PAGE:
Mrs Rosa Parks’ lifetime of struggle for decency and justice

I’ve just finished reading The Rebellious Life of Mrs Rosa Parks, a 2013 book by Professor Jeanne Theoharis, a historian and gifted writer.

Theoharis’ book is a response to things said about Mrs Parks when she died in 2005, two months after Hurricane Katrina. Theoharis believes the US government used Mrs Parks to divert attention from the gross injustices done to blacks before, during and after Hurricane Katrina.

Theoharis’ book is born from anger at the portrayal of Mrs Parks as a one-act person. That act was her refusal to give up her seat on a bus on 1 December 1955. That act resulted in a 13-month boycott by Black people, of buses in Montgomery. That act pulled Dr Martin Luther King Jr into political action.

Theoharis’ book contests the politics of memory which blunts Mrs Parks by presenting her as a gentle seamstress whose tired feet compelled her to remain seated on that day and ignored her role in the events which followed, and her stand against racial discrimination till the day she died.

Theoharis shows instead that Mrs Parks had been an ardent activist long before her bus-seat stand, had a history of refusing to follow the orders of the white bus drivers, well knew the danger her stand on that day posed to her, and intentionally poured her life into the service of justice.

Theoharis shows how difficult Mrs Parks life had been, how much more difficult her life became after her seat-stand, and that she spent over half her life in Detroit, where she continued in activism for several decades.

Theoharis’ book is 320 pages long, and is unputdownable, yet scholarly. Here are a few things I learned from it about Mrs Parks.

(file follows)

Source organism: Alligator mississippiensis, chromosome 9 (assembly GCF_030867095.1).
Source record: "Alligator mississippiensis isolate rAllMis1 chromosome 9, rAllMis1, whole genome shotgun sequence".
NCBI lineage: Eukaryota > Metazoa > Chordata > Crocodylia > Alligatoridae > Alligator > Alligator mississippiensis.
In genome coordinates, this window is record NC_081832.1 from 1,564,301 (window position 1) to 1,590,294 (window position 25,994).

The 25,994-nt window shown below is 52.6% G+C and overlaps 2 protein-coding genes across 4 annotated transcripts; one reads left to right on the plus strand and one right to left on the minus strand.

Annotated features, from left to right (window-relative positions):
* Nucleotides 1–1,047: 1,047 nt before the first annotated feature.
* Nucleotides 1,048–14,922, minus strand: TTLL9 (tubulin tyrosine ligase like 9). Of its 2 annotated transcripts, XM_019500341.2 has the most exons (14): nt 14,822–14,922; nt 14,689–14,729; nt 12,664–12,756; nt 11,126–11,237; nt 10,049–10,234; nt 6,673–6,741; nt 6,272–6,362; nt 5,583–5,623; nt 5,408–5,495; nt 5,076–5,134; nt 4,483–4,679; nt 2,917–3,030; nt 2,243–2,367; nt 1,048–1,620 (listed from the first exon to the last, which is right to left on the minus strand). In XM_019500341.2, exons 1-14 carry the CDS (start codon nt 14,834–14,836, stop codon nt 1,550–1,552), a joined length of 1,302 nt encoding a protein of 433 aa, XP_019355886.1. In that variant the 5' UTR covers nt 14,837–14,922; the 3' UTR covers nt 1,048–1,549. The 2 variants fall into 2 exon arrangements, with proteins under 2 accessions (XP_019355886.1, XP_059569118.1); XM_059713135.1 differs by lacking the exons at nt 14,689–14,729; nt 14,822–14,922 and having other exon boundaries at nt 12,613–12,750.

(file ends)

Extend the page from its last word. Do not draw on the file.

Rosa Parks was very poor all her life. As a child, she had tonsilitis. Her mother couldn’t afford the surgery to set it right. She missed a lot of schooldays while her mother saved for the surgery.

Rosa’s grandparents brought her up. Her grandfather believed in self-protection. When there was a chance the Klan might attack, he would sit on the porch from dusk till dawn with his gun. Rosa would sit with him.

Rosa went to an industrial training school funded by a church. To pay her way, she cleaned classrooms. She learned tailoring. She strictly followed rules, was always neat, and was a good student.

Raymond, a barber and activist, courted her. She wasn’t keen on him, but let him win her over. He was the first activist she knew. Raymond worked to support the nine black Scottsboro teenagers who were falsely accused of raping two white women. The support group he formed met in the Parks’ home. When members of the group came for meetings, they put all their guns on the kitchen table. Yes, even then, black people owned guns.

In 1943, wanting to end the injustices Black people faced, Mrs Parks went to a meeting of the local chapter of the NAACP (National Association for the Advancement of Coloured Peoples). She was the only woman there. They asked her to take the minutes. They made her secretary.

Mrs Parks’ brother had served overseas in WWII and was exposed to the same risks as white soldiers. Yet when he returned home in 1945, whites didn’t treat him as an equal. This irked her.

Mrs Parks worked as a seamstress in a store, tailoring suits for white men. Outside her working hours, she worked on cases of injustice. She wrote up cases, drafted press releases, recruited and trained people.

Mrs Parks had been doing such work for a dozen years before her bus-seat stand. She wasn’t the first to make such a stand. (Claudette Colvin, 15-years, had done the same thing, nine months earlier, also in Montgomery.) She hadn’t planned it. She did it because at that moment, she’d had enough of being pushed around. She hadn’t thought about how the gun-carrying bus driver might respond.

Mrs Parks’, four months before her act, at the end of a two-week course on action for social change at Highlander Folk school, said she didn’t think she’d take any action when she got home. Why? Because people weren’t ready.

Police officers, called by the bus driver, arrested Mrs Parks on the bus. The President of the local NAACP, D E Nixon, bailed her out the same day, Friday. She was surprised to see a crowd at the police station when she came out. Nixon persuaded her to see her case through the courts.

Mrs Parks was not part of the women’s group which printed handbills overnight and called for a boycott of buses a couple of days later. On Saturday morning Nixon called Ministers of the local churches to support the boycott, including promoting it during the Sunday sermons.